Amirou Albade is the President of the Association of Traditional Chiefs of Niger, one of the most respected positions in a country where the weight of socio-cultural norms is strongly felt. Photo by Juan Haro / UNICEF Niger
Life in Niger has long been one of daily struggle — anxiety from inadequate rains, little money, children dying from simple infections. Few Nigériens have running water or electricity. Beggars and blind folk still abound; flies afflict, diarrheal infants die. The average per capita income is less than two dollars a day. But the spirit of solidarity reigns supreme and resilience is second nature. So is the acceptance of mortality that comes with faith. Even if COVID-19 does infiltrate, it will not threaten the social fabric as it is already starting to do in more patently “developed” societies.
I am always humbled by such expressions of concern from my materially impoverished friends, be they about illness from an acute new virus or the chronic one that periodically prompts the young among my people to kill their schoolmates. They do not turn their back on their friends when disaster strikes; we should not, either.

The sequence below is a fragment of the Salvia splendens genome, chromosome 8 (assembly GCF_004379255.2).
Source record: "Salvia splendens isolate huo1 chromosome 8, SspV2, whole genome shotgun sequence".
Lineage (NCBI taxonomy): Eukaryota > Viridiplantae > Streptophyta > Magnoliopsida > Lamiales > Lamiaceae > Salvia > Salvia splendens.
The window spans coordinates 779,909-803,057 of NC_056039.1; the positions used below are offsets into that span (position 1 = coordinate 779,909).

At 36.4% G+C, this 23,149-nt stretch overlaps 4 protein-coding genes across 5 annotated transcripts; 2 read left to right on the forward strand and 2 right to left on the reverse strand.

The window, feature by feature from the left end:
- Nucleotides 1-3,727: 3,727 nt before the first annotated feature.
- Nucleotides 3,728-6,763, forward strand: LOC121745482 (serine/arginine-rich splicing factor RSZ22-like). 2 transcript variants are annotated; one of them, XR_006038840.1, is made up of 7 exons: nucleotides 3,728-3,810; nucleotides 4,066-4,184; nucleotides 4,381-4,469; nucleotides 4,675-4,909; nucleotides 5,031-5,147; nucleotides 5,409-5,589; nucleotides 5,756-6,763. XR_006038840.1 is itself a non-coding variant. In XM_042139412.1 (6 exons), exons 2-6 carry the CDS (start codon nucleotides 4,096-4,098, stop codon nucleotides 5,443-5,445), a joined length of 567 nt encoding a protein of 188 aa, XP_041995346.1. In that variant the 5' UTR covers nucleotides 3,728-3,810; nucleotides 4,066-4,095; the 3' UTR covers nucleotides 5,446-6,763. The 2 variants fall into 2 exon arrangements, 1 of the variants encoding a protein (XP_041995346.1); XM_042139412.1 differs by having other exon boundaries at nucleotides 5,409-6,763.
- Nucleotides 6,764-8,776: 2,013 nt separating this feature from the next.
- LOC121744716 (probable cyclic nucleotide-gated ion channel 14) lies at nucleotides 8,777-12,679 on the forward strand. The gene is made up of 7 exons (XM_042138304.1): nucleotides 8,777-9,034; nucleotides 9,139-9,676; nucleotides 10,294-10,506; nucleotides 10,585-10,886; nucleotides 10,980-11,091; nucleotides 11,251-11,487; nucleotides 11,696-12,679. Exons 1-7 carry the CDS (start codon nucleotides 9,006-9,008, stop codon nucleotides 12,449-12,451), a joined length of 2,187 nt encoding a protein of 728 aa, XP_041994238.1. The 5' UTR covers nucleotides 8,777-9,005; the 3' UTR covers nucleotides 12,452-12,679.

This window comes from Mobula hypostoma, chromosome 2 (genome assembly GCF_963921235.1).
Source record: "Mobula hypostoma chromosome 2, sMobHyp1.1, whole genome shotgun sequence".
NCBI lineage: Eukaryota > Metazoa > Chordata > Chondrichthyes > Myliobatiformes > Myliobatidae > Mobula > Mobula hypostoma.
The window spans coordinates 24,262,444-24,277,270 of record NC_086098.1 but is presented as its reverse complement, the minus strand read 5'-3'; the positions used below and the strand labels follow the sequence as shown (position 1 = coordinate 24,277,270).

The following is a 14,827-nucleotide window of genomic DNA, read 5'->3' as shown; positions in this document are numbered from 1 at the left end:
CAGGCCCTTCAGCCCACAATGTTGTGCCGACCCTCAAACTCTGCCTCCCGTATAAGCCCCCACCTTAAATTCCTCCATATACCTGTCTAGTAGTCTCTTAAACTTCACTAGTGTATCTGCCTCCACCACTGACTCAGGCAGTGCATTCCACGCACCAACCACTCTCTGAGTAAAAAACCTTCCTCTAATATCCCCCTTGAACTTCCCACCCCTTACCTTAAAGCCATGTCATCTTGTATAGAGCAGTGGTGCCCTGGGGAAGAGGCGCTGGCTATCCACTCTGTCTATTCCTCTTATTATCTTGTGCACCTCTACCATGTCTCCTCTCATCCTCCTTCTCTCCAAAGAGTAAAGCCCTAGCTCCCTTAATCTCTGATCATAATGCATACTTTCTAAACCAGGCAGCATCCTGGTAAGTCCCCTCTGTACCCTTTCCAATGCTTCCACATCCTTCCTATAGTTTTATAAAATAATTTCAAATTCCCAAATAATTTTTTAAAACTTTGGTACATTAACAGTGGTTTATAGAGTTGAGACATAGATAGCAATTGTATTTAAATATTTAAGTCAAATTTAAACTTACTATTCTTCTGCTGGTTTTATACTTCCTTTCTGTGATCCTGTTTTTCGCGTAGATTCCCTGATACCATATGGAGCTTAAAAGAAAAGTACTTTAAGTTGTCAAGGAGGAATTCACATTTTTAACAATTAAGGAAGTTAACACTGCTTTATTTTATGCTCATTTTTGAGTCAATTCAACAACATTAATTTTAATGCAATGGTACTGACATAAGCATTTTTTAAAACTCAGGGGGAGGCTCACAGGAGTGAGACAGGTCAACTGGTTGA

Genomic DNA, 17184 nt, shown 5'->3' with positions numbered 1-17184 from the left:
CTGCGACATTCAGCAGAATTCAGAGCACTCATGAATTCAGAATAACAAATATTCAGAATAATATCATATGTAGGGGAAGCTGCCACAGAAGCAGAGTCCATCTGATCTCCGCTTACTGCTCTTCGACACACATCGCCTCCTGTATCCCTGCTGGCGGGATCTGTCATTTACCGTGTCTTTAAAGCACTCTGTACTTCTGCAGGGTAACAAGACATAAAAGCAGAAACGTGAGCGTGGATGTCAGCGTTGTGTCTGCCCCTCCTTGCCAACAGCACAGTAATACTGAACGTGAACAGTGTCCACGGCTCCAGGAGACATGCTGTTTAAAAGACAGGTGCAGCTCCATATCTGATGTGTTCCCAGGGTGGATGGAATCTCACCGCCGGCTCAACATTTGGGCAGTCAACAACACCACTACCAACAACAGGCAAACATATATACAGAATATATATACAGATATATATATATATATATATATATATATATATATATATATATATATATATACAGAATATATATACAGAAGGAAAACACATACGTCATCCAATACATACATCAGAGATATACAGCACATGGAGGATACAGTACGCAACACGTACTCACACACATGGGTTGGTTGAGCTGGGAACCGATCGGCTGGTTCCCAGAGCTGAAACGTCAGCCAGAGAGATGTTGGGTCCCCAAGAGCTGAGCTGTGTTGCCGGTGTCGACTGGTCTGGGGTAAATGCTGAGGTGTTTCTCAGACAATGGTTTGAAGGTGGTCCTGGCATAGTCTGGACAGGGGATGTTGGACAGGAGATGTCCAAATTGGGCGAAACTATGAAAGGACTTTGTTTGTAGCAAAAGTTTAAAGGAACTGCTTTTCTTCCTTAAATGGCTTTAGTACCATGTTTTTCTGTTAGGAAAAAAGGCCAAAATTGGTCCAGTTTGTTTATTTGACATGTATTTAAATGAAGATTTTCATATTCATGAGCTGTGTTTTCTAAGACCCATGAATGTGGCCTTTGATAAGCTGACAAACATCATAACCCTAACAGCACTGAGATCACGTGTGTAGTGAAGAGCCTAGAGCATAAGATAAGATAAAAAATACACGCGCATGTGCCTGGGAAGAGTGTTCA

Amirou Albade makes a door-to-door visit to a family in Niamey, capital of Niger, to inform and encourage them with the facts that can help protect them from Covid-19. Photo by Juan Haro / UNICEF Niger
Even as our bandwidth, print space, and airwaves have been colonized by coronavirus news, we should not forget our global responsibilities. Through no virtue of our own, most Americans happen to have been born into a prosperous nation. Not all of our co-citizens are prosperous, of course — an inequitable fact that is being made more and more obvious as coronavirus rages. Yet we still won the global lottery by the luck of birthplace. Even if the current pandemic is challenging casual cheerleaders of globalization — and I admit to having been one of them — we should not succumb to the temptation of restricting our compassion by citizenship. If the pandemic is a global crisis, the solution must be no less global — and personal, too.